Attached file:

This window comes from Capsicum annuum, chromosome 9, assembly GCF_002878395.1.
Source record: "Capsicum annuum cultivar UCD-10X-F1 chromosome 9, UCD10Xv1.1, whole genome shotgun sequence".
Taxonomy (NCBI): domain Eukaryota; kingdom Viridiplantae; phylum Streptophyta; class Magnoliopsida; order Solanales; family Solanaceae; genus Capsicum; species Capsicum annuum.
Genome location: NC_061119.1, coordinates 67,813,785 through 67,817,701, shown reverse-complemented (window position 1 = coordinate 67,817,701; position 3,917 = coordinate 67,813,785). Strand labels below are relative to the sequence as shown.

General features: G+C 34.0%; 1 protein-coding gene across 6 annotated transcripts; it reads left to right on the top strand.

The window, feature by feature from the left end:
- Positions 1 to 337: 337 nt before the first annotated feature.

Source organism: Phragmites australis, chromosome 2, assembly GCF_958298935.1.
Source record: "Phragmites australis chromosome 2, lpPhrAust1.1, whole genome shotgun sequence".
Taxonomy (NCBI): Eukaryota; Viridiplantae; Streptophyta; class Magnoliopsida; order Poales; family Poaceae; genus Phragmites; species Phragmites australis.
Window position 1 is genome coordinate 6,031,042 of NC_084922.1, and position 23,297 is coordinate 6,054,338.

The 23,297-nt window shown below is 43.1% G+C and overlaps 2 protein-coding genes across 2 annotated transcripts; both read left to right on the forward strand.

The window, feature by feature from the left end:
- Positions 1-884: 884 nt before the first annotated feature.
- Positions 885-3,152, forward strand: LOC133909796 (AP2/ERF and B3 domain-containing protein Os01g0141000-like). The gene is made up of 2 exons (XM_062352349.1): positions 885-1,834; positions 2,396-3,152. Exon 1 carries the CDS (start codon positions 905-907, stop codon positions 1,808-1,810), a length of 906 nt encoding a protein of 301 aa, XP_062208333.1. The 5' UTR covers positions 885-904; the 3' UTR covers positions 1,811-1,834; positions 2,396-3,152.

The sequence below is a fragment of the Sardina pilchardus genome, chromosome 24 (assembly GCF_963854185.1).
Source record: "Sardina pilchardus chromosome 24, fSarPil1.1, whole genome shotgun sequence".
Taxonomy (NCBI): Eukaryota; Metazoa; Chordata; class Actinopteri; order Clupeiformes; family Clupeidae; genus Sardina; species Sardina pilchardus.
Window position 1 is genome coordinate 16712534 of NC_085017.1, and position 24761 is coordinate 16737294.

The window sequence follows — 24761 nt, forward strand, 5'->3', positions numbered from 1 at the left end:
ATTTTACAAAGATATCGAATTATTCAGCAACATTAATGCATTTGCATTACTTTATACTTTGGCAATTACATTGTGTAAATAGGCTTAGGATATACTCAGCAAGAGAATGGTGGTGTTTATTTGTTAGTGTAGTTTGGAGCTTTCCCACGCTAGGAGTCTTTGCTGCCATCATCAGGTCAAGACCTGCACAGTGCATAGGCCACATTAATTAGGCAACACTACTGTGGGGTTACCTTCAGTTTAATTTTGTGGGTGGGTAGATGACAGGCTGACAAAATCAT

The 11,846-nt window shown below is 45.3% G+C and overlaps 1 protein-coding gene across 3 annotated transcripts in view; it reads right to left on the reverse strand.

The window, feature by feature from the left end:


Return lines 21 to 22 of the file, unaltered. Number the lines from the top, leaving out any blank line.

ATTTTACAAAGATATCGAATTATTCAGCAACATTAATGCATTTGCATTACTTTATACTTTGGCAATTACATTGTGTAAATAGGCTTAGGATATACTCAGCAAGAGAATGGTGGTGTTTATTTGTTAGTGTAGTTTGGAGCTTTCCCACGCTAGGAGTCTTTGCTGCCATCATCAGGTCAAGACCTGCACAGTGCATAGGCCACATTAATTAGGCAACACTACTGTGGGGTTACCTTCAGTTTAATTTTGTGGGTGGGTAGATGACAGGCTGACAAAATCAT

The 11,846-nt window shown below is 45.3% G+C and overlaps 1 protein-coding gene across 3 annotated transcripts in view; it reads right to left on the reverse strand.